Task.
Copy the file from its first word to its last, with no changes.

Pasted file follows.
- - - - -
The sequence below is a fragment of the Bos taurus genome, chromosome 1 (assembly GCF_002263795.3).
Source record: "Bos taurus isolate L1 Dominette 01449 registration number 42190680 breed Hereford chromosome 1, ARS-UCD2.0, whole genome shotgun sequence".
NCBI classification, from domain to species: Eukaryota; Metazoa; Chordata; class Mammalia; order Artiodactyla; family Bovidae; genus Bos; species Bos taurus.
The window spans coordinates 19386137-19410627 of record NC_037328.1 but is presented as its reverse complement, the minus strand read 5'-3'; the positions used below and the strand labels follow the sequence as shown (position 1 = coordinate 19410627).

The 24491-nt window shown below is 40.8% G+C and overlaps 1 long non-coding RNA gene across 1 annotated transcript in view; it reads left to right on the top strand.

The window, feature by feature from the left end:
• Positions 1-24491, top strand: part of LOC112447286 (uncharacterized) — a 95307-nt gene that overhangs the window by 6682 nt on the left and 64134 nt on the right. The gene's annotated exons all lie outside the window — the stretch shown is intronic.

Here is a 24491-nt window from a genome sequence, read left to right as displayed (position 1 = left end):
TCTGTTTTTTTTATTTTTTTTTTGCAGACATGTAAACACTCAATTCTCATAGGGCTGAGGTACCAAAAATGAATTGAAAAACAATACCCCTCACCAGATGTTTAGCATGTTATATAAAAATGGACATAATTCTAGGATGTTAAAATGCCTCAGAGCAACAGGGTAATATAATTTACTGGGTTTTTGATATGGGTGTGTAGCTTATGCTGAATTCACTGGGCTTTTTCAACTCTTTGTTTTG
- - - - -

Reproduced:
The sequence below is a fragment of the Bos taurus genome, chromosome 1 (assembly GCF_002263795.3).
Source record: "Bos taurus isolate L1 Dominette 01449 registration number 42190680 breed Hereford chromosome 1, ARS-UCD2.0, whole genome shotgun sequence".
NCBI classification, from domain to species: Eukaryota; Metazoa; Chordata; class Mammalia; order Artiodactyla; family Bovidae; genus Bos; species Bos taurus.
The window spans coordinates 19386137-19410627 of record NC_037328.1 but is presented as its reverse complement, the minus strand read 5'-3'; the positions used below and the strand labels follow the sequence as shown (position 1 = coordinate 19410627).

The 24491-nt window shown below is 40.8% G+C and overlaps 1 long non-coding RNA gene across 1 annotated transcript in view; it reads left to right on the top strand.

The window, feature by feature from the left end:
• Positions 1-24491, top strand: part of LOC112447286 (uncharacterized) — a 95307-nt gene that overhangs the window by 6682 nt on the left and 64134 nt on the right. The gene's annotated exons all lie outside the window — the stretch shown is intronic.

Here is a 24491-nt window from a genome sequence, read left to right as displayed (position 1 = left end):
TCTGTTTTTTTTATTTTTTTTTTGCAGACATGTAAACACTCAATTCTCATAGGGCTGAGGTACCAAAAATGAATTGAAAAACAATACCCCTCACCAGATGTTTAGCATGTTATATAAAAATGGACATAATTCTAGGATGTTAAAATGCCTCAGAGCAACAGGGTAATATAATTTACTGGGTTTTTGATATGGGTGTGTAGCTTATGCTGAATTCACTGGGCTTTTTCAACTCTTTGTTTTG